Odyssey the Band: Back in Time (2006)
He quickly, however, turned toward a series of blues/rock projects that dumbed down his talent and vision. When his trio with electric violinist Charles Burnham and drummer Warren Benbow came together again for 1998's Reunion (Live) (taking Odyssey as the group's name), it wasn't wholly a return to form for Ulmer: he'd already released Harmolodic Guitar with Strings and Music Speaks Louder Than Wordsboth on DIWwhich still stand as two of his best efforts. But it did suggest the (re)emergence of the sort of standing band he should have had all along. Had that been the case, the two Odyssey records might not have stood out as such brilliant points in his career.
Eight years later, Odyssey has reunioned again, and happily for the strongest record the group has done yet. Ulmer has grown into his bluesman role, with a seated growl replacing the standing bark, and so the three vocal tracks here (including a fairly surprising love-song-with-prenup) roll alongside the spirited, psychedelic and occasionally Soweto-inflected jams. Burnham's violin is more fiery than ever, using distortion and wah to give the little fiddle the oomph to stand up alongside Ulmer's big, full guitar sound.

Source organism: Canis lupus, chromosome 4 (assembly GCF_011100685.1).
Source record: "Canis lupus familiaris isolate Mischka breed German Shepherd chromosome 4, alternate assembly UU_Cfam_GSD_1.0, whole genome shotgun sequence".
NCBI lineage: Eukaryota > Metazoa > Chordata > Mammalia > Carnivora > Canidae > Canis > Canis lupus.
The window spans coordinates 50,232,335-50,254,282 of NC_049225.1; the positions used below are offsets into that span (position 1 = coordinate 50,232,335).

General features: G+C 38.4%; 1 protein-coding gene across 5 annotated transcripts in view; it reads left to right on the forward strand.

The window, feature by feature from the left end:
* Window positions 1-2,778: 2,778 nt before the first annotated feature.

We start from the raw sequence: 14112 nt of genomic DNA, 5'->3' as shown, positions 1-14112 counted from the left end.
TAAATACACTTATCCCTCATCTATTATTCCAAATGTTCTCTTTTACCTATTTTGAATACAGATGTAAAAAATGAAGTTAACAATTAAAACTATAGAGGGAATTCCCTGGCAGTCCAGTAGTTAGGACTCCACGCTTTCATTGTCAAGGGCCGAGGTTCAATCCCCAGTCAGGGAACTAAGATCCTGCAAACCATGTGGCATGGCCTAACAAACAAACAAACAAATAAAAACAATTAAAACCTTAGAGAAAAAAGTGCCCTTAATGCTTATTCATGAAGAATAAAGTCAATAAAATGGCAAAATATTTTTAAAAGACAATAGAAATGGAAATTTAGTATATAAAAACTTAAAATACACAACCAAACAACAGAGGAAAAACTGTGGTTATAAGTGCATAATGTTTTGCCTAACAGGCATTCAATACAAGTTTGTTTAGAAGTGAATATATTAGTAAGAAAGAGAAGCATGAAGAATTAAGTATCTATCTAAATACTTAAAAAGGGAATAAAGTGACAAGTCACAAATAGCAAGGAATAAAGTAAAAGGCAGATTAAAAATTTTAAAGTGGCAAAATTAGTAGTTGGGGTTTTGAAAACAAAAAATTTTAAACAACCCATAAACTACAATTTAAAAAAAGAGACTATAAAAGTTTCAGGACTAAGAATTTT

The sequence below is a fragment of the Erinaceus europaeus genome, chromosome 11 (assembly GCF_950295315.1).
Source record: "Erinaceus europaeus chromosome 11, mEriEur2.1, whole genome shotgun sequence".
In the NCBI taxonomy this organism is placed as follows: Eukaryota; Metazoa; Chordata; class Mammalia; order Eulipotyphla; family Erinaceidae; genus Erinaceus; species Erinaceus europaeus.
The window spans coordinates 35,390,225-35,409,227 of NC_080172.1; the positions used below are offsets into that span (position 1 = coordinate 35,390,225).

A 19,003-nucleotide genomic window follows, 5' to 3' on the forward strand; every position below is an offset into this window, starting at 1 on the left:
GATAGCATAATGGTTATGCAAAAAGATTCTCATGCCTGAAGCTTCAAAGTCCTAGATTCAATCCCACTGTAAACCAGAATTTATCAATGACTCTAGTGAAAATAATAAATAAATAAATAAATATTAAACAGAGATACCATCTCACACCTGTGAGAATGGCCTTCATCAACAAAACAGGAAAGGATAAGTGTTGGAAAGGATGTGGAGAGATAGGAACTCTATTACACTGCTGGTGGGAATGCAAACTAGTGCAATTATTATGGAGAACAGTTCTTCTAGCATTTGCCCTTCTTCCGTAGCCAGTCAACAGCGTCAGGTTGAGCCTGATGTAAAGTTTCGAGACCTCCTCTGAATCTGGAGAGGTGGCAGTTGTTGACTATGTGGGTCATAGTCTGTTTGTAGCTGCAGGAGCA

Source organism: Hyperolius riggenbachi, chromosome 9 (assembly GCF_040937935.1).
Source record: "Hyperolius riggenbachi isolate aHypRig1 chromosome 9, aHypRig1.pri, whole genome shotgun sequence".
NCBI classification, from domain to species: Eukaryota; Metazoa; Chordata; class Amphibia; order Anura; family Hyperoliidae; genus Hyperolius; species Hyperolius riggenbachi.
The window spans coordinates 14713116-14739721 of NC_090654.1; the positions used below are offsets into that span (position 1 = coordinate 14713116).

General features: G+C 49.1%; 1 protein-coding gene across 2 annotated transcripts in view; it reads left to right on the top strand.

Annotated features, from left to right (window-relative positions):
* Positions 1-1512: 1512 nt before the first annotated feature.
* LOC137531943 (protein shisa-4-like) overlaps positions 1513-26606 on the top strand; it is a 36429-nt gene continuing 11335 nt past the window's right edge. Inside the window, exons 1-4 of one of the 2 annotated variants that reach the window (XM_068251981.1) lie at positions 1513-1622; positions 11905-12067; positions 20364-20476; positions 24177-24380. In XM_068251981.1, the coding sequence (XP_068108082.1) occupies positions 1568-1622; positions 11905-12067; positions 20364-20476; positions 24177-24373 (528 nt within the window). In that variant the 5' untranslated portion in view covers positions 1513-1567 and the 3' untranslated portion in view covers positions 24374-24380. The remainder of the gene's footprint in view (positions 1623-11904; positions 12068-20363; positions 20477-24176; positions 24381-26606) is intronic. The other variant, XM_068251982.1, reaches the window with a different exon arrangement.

Benbow is the odd man out, which is in a way the band's secret weapon. Without a bassist, he's got the back end wide open, and he plays free jazz behind the swirling strings and insistent riffs. It's a combination of elements they've had in place for close to 25 yearsa serious gestation, but they've finally hit it. The album's title is a happy misnomer.
Track Listing: Last One; Open Doors; Happy Time; Little Red House; Water Tree; Love Nest; Woman Coming; Channel One; Let's Get Married; Free for Three.
Personnel: James "Blood" Ulmer: guitar, vocals; Charles Burnham: violin; Warren Benbow: drums.
Record Label: Pi Recordings
Style: Beyond Jazz